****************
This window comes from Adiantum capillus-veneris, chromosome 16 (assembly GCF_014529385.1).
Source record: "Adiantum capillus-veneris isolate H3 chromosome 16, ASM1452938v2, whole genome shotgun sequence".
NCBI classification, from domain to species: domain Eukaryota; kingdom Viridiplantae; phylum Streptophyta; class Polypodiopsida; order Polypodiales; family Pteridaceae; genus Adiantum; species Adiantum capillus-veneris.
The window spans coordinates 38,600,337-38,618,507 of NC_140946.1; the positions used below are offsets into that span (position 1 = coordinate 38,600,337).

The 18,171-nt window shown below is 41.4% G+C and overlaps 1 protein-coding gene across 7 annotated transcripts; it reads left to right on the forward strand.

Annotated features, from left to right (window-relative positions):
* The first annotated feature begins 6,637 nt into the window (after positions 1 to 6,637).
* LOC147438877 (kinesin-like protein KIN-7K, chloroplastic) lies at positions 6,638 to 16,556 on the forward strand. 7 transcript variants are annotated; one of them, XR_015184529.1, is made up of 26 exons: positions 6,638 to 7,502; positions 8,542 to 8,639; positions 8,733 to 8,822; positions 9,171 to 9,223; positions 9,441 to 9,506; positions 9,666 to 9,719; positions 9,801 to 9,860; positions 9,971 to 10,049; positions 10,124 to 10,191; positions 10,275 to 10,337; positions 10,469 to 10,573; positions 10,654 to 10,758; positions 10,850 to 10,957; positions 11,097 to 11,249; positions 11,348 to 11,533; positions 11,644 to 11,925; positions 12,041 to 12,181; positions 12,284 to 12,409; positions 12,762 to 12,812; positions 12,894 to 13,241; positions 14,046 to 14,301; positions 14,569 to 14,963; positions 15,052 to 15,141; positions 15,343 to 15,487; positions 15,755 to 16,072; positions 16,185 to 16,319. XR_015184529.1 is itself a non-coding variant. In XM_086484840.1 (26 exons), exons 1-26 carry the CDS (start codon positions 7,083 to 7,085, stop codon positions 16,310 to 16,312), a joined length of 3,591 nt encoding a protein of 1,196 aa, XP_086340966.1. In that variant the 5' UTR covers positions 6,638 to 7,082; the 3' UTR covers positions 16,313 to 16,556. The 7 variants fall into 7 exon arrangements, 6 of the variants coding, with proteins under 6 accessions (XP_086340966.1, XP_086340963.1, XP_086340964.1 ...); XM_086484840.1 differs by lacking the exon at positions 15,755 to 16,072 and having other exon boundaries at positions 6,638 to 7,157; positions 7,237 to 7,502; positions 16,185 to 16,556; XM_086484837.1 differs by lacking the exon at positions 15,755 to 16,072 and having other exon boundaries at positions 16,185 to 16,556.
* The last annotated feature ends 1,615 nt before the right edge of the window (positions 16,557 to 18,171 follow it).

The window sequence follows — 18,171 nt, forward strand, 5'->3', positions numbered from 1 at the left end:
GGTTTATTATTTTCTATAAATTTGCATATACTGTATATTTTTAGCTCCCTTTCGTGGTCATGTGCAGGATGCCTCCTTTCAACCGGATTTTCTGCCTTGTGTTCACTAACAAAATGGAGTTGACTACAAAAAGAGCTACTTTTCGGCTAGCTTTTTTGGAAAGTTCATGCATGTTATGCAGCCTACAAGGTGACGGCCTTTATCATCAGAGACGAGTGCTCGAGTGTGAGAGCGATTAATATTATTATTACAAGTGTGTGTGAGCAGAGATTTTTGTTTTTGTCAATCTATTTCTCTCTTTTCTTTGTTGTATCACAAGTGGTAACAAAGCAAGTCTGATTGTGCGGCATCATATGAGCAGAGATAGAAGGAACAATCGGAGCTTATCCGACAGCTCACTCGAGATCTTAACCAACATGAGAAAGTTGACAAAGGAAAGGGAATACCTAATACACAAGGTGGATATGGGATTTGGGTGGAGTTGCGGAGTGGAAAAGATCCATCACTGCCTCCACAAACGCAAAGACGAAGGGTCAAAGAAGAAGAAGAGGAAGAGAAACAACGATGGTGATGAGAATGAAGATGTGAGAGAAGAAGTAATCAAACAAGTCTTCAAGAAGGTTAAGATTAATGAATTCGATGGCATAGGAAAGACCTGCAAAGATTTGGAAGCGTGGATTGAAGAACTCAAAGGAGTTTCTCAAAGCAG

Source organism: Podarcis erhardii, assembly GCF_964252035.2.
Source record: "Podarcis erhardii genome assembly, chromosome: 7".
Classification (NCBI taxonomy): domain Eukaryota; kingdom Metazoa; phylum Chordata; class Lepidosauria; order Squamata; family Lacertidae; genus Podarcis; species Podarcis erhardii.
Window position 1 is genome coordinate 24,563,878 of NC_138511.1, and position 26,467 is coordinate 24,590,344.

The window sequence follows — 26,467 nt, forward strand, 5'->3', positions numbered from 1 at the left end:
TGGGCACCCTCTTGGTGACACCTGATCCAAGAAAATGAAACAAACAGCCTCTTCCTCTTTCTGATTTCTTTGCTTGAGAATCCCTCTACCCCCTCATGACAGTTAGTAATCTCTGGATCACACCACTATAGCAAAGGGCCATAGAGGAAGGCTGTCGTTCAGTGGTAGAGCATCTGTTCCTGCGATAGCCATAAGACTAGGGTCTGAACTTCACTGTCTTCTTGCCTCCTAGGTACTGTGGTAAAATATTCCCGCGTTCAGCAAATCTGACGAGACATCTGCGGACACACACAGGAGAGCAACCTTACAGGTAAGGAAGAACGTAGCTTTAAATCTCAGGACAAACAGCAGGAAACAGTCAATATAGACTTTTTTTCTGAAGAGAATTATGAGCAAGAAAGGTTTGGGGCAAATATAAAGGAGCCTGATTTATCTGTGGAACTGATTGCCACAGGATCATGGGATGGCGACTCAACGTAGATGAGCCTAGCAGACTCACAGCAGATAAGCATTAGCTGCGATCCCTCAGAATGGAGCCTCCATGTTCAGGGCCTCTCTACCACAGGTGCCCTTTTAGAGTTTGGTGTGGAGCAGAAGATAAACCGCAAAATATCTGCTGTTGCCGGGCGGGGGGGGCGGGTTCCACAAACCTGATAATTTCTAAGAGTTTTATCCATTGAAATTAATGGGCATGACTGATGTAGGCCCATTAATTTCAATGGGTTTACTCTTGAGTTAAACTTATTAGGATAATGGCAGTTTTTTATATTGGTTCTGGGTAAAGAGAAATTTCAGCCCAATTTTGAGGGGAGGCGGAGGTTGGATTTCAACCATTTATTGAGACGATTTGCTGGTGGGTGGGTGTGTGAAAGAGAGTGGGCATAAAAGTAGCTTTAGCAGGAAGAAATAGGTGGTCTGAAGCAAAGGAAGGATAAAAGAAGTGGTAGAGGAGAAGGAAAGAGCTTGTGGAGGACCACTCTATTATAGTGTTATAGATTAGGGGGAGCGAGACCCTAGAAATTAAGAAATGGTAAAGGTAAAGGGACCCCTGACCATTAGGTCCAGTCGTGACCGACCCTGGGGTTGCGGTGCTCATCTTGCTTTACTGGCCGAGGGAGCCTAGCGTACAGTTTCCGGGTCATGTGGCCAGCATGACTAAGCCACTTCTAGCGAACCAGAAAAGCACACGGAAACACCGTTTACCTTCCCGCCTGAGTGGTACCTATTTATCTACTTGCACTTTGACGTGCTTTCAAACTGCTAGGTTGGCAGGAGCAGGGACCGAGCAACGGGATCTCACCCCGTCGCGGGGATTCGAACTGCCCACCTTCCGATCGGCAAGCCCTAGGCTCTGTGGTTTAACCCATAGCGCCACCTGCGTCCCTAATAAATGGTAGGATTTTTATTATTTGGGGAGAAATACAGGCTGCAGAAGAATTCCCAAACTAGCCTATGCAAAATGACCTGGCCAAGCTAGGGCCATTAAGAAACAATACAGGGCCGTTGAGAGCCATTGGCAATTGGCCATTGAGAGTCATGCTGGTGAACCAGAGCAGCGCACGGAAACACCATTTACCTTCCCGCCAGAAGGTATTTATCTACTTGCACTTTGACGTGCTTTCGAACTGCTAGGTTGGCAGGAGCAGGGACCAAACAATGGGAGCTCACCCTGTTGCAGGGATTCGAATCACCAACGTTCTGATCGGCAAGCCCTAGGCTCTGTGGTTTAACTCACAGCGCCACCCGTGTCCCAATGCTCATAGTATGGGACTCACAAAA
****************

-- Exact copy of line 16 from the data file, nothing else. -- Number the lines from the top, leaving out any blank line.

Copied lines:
The window sequence follows — 26,467 nt, forward strand, 5'->3', positions numbered from 1 at the left end: